This week I received a Canary Melon in my Ottawa Organics basket. I have passed the half century mark (okay, okay by more than a few years) and never even seen a Canary Melon. They look like a pretty orb of sunshine.
I made a deal with myself when I started getting my fruit and vegetable basket weekly that I would try everything that came. It’s kind of like Christmas every Wednesday when I open it. We get to customize our preferences so I don’t have to have anything that truly grosses me out (beets taste like dirt to me). But I did want to try things that I haven’t had before; so bring on the melons! We had watermelon, cantaloupe, honeydew so far this summer and now this canary beauty.
So what would I do with it? It was HUGE. Almost 3 pounds. I knew that even if I liked it, I couldn’t possible eat all of it myself and since I don’t love any melon I was certain I wouldn’t be eating it all. Mr. G might have a bit but that was a lot of melon.
It had to be easy. I just wasn’t feeling this fruit and wanted to get it over with. I knew I had to cut into it because I could smell melon when I got close to it and that means it’s ripe. Plus there was this annoying fruit fly hanging around. It was time.
For some reason jam popped into my head. I can do jam. I just don’t want to can jam. When the cakelets were small I used to can lots of things. Jams, tomatoes, beans, pickles- I even made ketchup one time.
That was last century when Mr. G and I had a country style kitchen. Baskets, tins, stencilling and the old wooden slab cupboards that must have been 75 years old. The cupboards had openings in the back that let mice from the dungeon come through. We learned pretty quickly to never keep food in them and had a pantry put in in the adjacent laundry room. We still had to wash the “moused-up” tea towels, utensils and tupperware but that was easy cleanup compared to having mice get in real food. It was even easier when we remodelled the kitchen and had real cupboards with backs installed. I loved that kitchen. But I digress…
Where was I? Jam. Okay. Easy peasy. Fruit, sugar, lemon.
I figured it would be the same as strawberry jam. And no certo. No sterilized jars. No canning. This was going to be scarf-it-down-asap jam or put-it-in-the-freezer jam.
Take your melon and cut it in half. Then cut each half in 3 slices. Take your knife (I am allowed to use knives when Mr. G isn’t home) and slice off the rind. Don’t get too close to it or else you get the hard bitter stuff. Cut into 1/2 ” to 1″ pieces and place in a bowl. Isn’t it pretty?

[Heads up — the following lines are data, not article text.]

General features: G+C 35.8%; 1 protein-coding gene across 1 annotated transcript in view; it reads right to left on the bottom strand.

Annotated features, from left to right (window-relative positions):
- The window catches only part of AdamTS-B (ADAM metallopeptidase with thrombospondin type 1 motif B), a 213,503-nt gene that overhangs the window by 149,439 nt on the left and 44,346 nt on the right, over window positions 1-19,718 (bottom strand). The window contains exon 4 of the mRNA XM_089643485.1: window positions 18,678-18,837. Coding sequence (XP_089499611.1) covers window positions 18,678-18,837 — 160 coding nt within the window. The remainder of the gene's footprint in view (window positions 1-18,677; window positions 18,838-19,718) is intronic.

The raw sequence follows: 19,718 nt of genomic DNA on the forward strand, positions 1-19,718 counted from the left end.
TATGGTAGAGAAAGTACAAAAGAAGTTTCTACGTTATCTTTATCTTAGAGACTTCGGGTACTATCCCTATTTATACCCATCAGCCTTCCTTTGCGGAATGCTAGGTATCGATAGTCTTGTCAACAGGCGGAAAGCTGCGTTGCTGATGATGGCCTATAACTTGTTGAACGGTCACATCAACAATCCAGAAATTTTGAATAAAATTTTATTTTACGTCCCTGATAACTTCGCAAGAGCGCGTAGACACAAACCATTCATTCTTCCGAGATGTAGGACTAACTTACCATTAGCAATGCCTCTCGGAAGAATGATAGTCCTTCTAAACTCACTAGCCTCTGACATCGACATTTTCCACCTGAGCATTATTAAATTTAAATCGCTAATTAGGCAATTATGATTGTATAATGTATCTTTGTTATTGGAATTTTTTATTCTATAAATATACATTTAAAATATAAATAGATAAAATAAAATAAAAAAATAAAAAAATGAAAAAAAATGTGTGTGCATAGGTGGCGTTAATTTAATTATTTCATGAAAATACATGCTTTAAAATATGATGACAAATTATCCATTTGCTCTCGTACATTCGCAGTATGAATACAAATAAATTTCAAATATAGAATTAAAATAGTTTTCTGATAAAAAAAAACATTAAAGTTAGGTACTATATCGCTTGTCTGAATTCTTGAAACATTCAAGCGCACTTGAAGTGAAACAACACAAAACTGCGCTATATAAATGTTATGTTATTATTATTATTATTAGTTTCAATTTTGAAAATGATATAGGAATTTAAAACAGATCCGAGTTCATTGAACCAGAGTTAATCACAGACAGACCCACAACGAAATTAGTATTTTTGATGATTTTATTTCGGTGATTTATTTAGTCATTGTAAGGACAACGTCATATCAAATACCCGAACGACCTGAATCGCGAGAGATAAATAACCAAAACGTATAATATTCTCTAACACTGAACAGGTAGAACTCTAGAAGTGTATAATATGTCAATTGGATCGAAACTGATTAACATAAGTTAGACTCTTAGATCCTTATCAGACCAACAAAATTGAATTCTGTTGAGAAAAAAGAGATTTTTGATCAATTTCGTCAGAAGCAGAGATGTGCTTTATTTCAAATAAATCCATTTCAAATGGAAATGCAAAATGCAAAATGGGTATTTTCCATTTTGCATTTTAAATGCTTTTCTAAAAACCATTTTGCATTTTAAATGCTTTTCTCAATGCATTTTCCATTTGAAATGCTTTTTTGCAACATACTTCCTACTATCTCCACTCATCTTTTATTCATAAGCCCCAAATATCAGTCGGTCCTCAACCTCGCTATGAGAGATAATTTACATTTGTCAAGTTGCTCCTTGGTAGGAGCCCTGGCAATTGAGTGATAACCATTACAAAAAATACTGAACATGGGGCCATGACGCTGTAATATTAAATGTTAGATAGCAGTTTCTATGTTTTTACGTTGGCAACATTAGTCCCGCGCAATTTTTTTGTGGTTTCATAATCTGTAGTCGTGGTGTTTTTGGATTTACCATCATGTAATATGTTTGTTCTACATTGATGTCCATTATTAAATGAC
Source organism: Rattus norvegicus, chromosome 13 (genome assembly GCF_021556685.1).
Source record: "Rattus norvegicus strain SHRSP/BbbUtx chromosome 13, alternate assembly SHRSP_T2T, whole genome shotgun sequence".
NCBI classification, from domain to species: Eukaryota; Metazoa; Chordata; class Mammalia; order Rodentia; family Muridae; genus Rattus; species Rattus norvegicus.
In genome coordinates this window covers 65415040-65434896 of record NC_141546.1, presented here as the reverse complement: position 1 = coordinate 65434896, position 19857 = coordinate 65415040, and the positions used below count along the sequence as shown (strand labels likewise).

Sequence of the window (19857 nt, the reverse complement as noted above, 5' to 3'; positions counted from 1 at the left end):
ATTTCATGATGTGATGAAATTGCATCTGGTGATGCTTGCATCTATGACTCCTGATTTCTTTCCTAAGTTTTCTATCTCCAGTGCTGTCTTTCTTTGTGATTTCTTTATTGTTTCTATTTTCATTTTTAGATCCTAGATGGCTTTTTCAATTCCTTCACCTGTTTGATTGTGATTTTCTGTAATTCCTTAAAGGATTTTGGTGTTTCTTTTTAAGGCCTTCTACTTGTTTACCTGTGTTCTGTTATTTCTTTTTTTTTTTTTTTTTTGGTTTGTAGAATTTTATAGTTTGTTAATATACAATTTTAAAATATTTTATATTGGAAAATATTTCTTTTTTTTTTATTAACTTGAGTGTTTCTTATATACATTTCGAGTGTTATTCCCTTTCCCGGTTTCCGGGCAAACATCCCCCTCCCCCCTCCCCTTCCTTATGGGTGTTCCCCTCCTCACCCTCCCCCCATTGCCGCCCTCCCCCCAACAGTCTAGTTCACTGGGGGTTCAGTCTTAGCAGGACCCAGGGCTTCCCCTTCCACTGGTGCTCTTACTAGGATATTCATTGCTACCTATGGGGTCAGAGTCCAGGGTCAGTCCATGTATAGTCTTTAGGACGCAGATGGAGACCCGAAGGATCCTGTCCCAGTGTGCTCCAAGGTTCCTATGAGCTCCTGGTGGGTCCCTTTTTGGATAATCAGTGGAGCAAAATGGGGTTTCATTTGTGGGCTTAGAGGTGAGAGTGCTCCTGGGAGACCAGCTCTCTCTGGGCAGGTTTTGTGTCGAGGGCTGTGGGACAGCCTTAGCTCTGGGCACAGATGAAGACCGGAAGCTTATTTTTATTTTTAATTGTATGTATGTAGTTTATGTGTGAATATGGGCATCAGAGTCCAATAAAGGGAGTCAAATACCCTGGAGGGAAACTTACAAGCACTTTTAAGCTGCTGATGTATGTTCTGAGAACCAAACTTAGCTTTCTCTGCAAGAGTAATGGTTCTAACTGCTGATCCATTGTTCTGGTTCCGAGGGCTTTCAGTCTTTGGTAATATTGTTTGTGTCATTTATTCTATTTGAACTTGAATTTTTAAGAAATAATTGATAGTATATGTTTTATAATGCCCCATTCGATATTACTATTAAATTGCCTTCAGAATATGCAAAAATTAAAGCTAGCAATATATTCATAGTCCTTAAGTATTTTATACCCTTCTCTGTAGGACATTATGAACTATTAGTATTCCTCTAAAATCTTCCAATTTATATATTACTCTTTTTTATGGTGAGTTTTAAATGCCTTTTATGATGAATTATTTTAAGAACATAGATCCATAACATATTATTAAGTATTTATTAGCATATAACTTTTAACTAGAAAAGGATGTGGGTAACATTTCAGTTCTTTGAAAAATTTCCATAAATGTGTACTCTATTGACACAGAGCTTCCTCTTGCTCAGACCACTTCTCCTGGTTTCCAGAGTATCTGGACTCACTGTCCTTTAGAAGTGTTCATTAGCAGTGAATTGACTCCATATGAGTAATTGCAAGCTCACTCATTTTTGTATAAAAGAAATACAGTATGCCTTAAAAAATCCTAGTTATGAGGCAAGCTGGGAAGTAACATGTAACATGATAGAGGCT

Add the sugar and lemon juice and mix it up. Cover and leave it to macerate at least 6 hours. I left mine overnight.
What is this macerate you ask? It sounds gross and unhygienic doesn’t it? It is a verb that means (especially with reference to food) soften or become softened by soaking in a liquid.
You will be cooking the mixture in a heavy bottomed pot, adding the orange rind and letting it cool a bit before you put it in jars. Label, refrigerate or freeze. That’s it.
I found this melon to taste like a cross between a honeydew and cantaloupe. A little tarter (is that a word?) than those but very light and yummy. It’s very pale in appearance. I think this would be great in a smoothie or juiced. When you cook and add orange rind it goes a little more orangey and tastes kind of like a marmalade. Oh, and sweet. Very, very sweet.
You could use this as jam, ice cream topping, on waffles, garnish rice pudding with a dollop or even to fill the layers of your cakes. Mix it with your buttercream as a filling. Canary Melon Jam is versatile and gives you a little bit of sunshine to brighten your day.
- 3 lb. canary melon (before cutting)
- 2 c. granulated sugar
- 2 tbsp lemon juice (about two lemons)(fresh if you can)
- 2 tbsp orange zest (about one orange)
- Take the rind off the melon and cube the flesh.
- Place in a bowl and mix in the sugar and lemon juice. Cover the bowl and leave for 6 - 8 hours or overnight.
- Stir and place in a heavy bottomed saucepan. Use a large one because this is going to boil up in volume for a while and then deflate.
- Have your heat on high and bring the fruit to a boil. Keep it boiling (you will probably have to turn it dow a bit) for about 25 -35 minutes to set* making sure you stir often to prevent boiling over and burning. Add the orange rind at about the 20 minute mark.
- Ladle into clean jars and cap. Let cool somewhat before you refrigerate. Use within 2 weeks or freeze for longer periods.
Thanks to my neighbour Louise for loaning me the pretty jam pot (I think it’s really a sugar bowl) so that I didn’t have to use the jar I am really storing it in. I passed some out to neighbours this afternoon. Go ahead- make some and spread some sunshine yourself!